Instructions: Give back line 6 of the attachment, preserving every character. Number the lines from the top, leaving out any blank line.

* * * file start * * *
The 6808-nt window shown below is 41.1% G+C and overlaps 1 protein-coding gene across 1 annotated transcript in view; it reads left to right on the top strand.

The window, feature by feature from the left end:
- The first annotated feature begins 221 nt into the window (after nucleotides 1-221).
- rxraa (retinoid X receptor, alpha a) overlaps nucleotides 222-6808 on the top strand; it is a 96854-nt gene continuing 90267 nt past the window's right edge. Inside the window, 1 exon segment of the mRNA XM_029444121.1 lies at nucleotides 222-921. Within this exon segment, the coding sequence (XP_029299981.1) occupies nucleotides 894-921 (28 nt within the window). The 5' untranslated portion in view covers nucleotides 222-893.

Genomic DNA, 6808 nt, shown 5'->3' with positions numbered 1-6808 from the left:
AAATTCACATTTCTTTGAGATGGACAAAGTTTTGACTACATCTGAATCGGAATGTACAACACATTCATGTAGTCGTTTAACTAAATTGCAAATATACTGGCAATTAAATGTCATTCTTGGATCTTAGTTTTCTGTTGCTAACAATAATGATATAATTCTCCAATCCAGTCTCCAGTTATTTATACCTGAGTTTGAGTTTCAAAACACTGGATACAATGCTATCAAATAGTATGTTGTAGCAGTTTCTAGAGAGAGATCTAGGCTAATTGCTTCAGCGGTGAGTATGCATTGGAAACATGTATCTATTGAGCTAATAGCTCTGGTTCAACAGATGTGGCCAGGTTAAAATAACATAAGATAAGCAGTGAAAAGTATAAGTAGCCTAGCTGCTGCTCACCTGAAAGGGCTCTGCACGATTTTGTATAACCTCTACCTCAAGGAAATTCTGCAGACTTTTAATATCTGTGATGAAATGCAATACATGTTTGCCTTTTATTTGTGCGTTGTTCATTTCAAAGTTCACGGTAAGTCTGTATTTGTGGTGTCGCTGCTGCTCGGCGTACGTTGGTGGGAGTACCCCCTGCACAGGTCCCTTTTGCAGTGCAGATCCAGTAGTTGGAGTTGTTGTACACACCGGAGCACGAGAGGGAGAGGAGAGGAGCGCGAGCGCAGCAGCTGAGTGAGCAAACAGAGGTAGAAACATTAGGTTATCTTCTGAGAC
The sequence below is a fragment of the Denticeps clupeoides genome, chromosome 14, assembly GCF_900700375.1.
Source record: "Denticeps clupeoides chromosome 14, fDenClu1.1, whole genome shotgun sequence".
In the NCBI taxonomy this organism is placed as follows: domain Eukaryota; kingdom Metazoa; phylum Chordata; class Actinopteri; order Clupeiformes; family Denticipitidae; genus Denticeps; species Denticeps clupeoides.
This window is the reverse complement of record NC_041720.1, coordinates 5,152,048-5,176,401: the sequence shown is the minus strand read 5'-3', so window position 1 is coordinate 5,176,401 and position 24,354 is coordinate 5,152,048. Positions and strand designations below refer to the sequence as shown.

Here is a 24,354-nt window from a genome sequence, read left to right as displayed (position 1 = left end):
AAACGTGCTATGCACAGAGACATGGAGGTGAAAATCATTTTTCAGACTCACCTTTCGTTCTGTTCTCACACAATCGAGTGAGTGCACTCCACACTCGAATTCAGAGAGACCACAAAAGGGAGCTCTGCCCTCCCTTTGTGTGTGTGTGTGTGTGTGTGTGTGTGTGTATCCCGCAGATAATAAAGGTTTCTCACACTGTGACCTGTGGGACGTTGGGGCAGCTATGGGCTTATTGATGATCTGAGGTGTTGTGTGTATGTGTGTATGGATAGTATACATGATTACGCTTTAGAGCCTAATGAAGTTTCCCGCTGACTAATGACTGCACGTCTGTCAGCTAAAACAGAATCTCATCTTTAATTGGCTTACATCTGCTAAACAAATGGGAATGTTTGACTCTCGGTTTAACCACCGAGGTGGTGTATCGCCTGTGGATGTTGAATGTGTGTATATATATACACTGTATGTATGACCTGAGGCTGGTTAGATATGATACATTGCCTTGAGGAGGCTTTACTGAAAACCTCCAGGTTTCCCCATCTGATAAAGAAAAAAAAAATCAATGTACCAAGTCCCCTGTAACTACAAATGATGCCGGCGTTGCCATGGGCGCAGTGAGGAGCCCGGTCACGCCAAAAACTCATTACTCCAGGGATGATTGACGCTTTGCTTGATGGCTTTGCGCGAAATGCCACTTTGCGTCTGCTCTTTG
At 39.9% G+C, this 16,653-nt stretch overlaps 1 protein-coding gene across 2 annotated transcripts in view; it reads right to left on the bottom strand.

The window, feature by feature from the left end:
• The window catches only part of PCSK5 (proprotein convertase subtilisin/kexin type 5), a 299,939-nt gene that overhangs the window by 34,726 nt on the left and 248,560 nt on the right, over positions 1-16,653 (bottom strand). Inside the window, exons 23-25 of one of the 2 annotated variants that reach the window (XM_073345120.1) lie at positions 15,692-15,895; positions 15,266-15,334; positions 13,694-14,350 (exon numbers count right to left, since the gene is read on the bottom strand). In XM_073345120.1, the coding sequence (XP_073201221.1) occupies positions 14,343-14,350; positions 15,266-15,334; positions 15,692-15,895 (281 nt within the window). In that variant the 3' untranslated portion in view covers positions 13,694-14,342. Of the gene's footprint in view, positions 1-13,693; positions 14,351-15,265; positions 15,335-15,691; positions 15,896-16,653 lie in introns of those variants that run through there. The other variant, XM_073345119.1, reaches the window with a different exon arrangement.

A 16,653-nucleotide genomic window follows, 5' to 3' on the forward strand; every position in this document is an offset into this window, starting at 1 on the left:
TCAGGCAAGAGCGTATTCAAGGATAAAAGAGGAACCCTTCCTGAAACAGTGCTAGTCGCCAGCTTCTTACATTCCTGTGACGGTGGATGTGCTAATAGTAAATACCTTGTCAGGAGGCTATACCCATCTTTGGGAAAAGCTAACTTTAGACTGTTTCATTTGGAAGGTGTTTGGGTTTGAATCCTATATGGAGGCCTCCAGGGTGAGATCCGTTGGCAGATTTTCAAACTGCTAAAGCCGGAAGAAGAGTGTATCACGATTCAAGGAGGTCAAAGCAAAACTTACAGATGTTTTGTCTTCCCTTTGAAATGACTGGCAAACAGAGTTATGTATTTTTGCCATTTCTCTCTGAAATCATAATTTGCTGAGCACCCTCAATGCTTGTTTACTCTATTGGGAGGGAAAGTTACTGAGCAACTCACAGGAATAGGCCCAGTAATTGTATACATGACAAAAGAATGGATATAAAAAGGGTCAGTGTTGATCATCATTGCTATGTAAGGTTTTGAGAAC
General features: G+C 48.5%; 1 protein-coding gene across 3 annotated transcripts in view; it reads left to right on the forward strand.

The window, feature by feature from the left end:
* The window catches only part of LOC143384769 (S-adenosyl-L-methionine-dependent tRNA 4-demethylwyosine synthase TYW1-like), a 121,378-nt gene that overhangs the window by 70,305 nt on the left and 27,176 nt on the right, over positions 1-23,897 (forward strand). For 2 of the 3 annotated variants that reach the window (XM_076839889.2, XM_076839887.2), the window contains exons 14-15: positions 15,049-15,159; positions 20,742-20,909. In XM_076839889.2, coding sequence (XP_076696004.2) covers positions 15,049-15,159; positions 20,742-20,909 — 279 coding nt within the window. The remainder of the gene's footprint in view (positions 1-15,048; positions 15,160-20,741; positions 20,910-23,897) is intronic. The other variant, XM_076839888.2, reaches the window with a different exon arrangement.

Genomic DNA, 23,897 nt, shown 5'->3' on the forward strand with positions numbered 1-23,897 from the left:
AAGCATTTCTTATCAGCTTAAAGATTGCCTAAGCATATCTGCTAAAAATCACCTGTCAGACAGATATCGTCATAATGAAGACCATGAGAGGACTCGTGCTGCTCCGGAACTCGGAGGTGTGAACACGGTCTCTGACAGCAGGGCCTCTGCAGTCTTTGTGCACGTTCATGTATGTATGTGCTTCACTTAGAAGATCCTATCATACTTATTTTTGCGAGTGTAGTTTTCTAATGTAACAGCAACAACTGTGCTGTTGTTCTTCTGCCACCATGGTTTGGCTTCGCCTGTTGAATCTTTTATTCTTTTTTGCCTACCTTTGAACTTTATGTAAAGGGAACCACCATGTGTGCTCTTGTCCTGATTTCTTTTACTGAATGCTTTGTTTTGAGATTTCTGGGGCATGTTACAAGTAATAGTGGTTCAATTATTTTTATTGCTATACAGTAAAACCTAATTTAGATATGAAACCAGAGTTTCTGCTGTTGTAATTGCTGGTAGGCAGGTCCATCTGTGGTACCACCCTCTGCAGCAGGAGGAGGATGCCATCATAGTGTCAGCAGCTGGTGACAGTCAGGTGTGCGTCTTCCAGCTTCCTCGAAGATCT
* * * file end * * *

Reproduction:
AAATTCACATTTCTTTGAGATGGACAAAGTTTTGACTACATCTGAATCGGAATGTACAACACATTCATGTAGTCGTTTAACTAAATTGCAAATATACTGGCAATTAAATGTCATTCTTGGATCTTAGTTTTCTGTTGCTAACAATAATGATATAATTCTCCAATCCAGTCTCCAGTTATTTATACCTGAGTTTGAGTTTCAAAACACTGGATACAATGCTATCAAATAGTATGTTGTAGCAGTTTCTAGAGAGAGATCTAGGCTAATTGCTTCAGCGGTGAGTATGCATTGGAAACATGTATCTATTGAGCTAATAGCTCTGGTTCAACAGATGTGGCCAGGTTAAAATAACATAAGATAAGCAGTGAAAAGTATAAGTAGCCTAGCTGCTGCTCACCTGAAAGGGCTCTGCACGATTTTGTATAACCTCTACCTCAAGGAAATTCTGCAGACTTTTAATATCTGTGATGAAATGCAATACATGTTTGCCTTTTATTTGTGCGTTGTTCATTTCAAAGTTCACGGTAAGTCTGTATTTGTGGTGTCGCTGCTGCTCGGCGTACGTTGGTGGGAGTACCCCCTGCACAGGTCCCTTTTGCAGTGCAGATCCAGTAGTTGGAGTTGTTGTACACACCGGAGCACGAGAGGGAGAGGAGAGGAGCGCGAGCGCAGCAGCTGAGTGAGCAAACAGAGGTAGAAACATTAGGTTATCTTCTGAGAC